What a Few Seconds of Hand Raising Said About Trump’s G.O.P.

It was a moment the eight Republican candidates on the stage in Milwaukee should have known was coming. Though the question took an hour to arrive, they still seemed unsteady in their response:

If Donald Trump is the party’s nominee for president as well as a convicted criminal, will they still support him?

Vivek Ramaswamy, the candidate who has clung closest to the front-runner, immediately raised his hand in the affirmative. He was followed quickly by Nikki Haley, who served as Mr. Trump’s ambassador to the United Nations; Senator Tim Scott of South Carolina, who helped Mr. Trump weather accusations of racism; and Gov. Doug Burgum of North Dakota, who has been struggling to even be recognized as a candidate for president.

Gov. Ron DeSantis of Florida, once seen as the most formidable challenger to Mr. Trump, looked to his left, looked to his right and then raised his hand — after the four others had done so. Mike Pence, Mr. Trump’s vice president, then lifted his, clearly reluctantly.

Chris Christie, the former governor of New Jersey and the Trump ally-turned-enemy, appeared to raise his hand, too, in a halfhearted way, before wagging a finger; he later said he wasn’t answering the question but was simply seeking recognition to explain why he wouldn’t support a convicted Mr. Trump. Another Trump critic, Asa Hutchinson, the former governor of Arkansas, kept his hands locked at his sides.

The answers — and the way they were given — provided one of the most memorable tableaus of the first debate of the Republican primary season. The 17-second exchange showed how completely Mr. Trump’s shadow lingers over the Republican Party and its electorate, which has been unwilling to abandon the former president and has turned hostile to anyone who does.

The former president stands accused criminally in four cases, including on charges of trying to subvert the will of the American people to steal an election that he lost.

As grave as those accusations are, many members of the audience who gathered in Milwaukee, the largest city in one of the country’s most politically contested states, cheered loudly as, one by one, hands rose in fealty to their quadruply indicted champion, a day before he was to turn himself in at the Fulton County jail in Atlanta for fingerprinting and a mug shot.

The responses of each candidate demonstrated the different approaches the would-be heirs to the last Republican president have taken toward him, even though he is now a competitor they are ostensibly seeking to defeat.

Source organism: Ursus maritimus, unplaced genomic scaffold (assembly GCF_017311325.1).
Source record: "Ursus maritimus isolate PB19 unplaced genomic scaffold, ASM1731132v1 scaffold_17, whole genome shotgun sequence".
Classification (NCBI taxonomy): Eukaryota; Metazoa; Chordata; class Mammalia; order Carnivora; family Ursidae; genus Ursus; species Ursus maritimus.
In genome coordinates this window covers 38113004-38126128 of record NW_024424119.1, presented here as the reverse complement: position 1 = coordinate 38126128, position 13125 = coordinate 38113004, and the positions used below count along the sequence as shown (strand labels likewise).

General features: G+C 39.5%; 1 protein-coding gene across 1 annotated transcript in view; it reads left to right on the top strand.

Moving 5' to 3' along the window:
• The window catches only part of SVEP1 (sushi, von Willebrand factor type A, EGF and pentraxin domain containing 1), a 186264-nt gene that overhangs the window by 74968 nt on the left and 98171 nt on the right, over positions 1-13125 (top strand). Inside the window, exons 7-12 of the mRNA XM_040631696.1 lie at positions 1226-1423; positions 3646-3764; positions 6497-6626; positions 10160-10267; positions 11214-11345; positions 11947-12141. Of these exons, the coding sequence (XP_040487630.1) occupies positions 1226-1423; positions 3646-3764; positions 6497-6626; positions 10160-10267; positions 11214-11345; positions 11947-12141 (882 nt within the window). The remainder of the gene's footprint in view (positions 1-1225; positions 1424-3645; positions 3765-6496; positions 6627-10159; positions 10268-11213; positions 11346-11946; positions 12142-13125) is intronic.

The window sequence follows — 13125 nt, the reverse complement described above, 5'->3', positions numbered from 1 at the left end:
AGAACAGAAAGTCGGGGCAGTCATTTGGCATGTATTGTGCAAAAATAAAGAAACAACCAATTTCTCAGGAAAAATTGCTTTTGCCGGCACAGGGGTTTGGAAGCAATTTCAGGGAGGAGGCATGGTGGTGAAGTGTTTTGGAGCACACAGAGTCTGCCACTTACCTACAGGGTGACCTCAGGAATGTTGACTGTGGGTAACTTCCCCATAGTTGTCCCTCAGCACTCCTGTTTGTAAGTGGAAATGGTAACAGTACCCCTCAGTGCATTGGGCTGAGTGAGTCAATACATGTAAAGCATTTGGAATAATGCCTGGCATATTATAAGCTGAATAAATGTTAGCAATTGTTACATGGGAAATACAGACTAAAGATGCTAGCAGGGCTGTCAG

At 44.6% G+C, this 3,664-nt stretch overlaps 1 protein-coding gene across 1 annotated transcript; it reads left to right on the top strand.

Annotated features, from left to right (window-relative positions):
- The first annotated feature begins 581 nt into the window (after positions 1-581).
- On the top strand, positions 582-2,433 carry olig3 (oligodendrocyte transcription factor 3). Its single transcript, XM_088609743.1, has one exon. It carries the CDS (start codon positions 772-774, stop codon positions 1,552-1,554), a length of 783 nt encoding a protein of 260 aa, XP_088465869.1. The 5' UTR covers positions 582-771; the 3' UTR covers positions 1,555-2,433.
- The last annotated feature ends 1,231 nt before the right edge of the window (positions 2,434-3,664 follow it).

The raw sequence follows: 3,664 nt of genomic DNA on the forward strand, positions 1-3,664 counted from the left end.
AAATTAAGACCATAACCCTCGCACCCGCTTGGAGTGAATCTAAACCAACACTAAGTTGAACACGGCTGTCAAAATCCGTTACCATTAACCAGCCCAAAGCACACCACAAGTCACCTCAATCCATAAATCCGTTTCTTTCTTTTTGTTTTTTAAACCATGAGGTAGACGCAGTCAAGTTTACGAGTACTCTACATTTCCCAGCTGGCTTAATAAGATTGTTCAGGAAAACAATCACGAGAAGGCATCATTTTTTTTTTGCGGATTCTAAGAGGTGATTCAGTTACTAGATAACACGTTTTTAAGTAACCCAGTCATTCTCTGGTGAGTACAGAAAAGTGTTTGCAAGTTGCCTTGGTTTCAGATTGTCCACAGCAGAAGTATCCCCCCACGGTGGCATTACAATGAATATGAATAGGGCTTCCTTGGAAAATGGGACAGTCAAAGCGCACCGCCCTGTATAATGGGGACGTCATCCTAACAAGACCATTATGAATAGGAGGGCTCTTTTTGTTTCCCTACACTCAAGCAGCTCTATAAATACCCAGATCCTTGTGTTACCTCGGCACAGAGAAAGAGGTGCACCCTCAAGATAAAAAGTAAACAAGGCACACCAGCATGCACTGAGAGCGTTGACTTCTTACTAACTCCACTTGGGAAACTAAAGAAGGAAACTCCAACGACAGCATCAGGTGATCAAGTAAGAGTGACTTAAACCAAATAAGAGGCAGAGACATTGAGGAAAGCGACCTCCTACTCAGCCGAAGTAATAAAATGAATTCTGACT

Those clinging tight, like Mr. Ramaswamy, want to be in position to scoop up the former president’s loyal followers, should forces other than Mr. Trump’s primary rivals remove him from the contest — say, a conviction and a prison sentence.

Even Ms. Haley, who went on to call her former boss “the most disliked politician in America,” could not bring herself to refuse to support him.

Mr. DeSantis appeared to check out of the corner of his eye where his competitors were on the issue before committing, and then withdrew from the discussion, as he did for much of the debate.

Mr. Pence, perhaps listening to the crowd, raised his hand, but a few minutes later he went on to use the discussion to remind the audience that he had stood up to Mr. Trump and certified the lawful election of President Biden in 2020.

The hand-raising moment illustrated the high-wire act that is Mr. Pence’s campaign — embracing Trumpism, while distancing himself from it.

It was left to Mr. Christie, who nearly died from a case of Covid-19 he contracted from Mr. Trump, to assert his voice as the repentant Republican. He then battled with Mr. Ramaswamy, Mr. Trump’s heir, ideologically and stylistically.

“Someone has to stop normalizing this conduct, OK?” Mr. Christie pleaded, as audience members began to boo. “And now, whether or not you believe that the criminal charges are right or wrong, the conduct is beneath the office of president of the United States.”

Mr. Ramaswamy replied, “Chris Christie, honest to God, your claim that Donald Trump is motivated by vengeance and grievance would be a lot more credible if your entire campaign were not based on vengeance and grievance against one man.”

Mr. Christie tried to jab back in his patented, belittling way, a style that in 2016 made mincemeat of opponents like Senator Marco Rubio when it was delivered in service of Mr. Trump. “You make me laugh,” he told Mr. Ramaswamy.

Alas, Mr. Christie had to pause his riposte. The audience was booing too loudly.

Jonathan Weisman is a Chicago-based political correspondent, veteran journalist and author of the novel “No. 4 Imperial Lane” and the nonfiction book “(((Semitism))): Being Jewish in America in the Age of Trump.” His career in journalism stretches back 30 years. More about Jonathan Weisman

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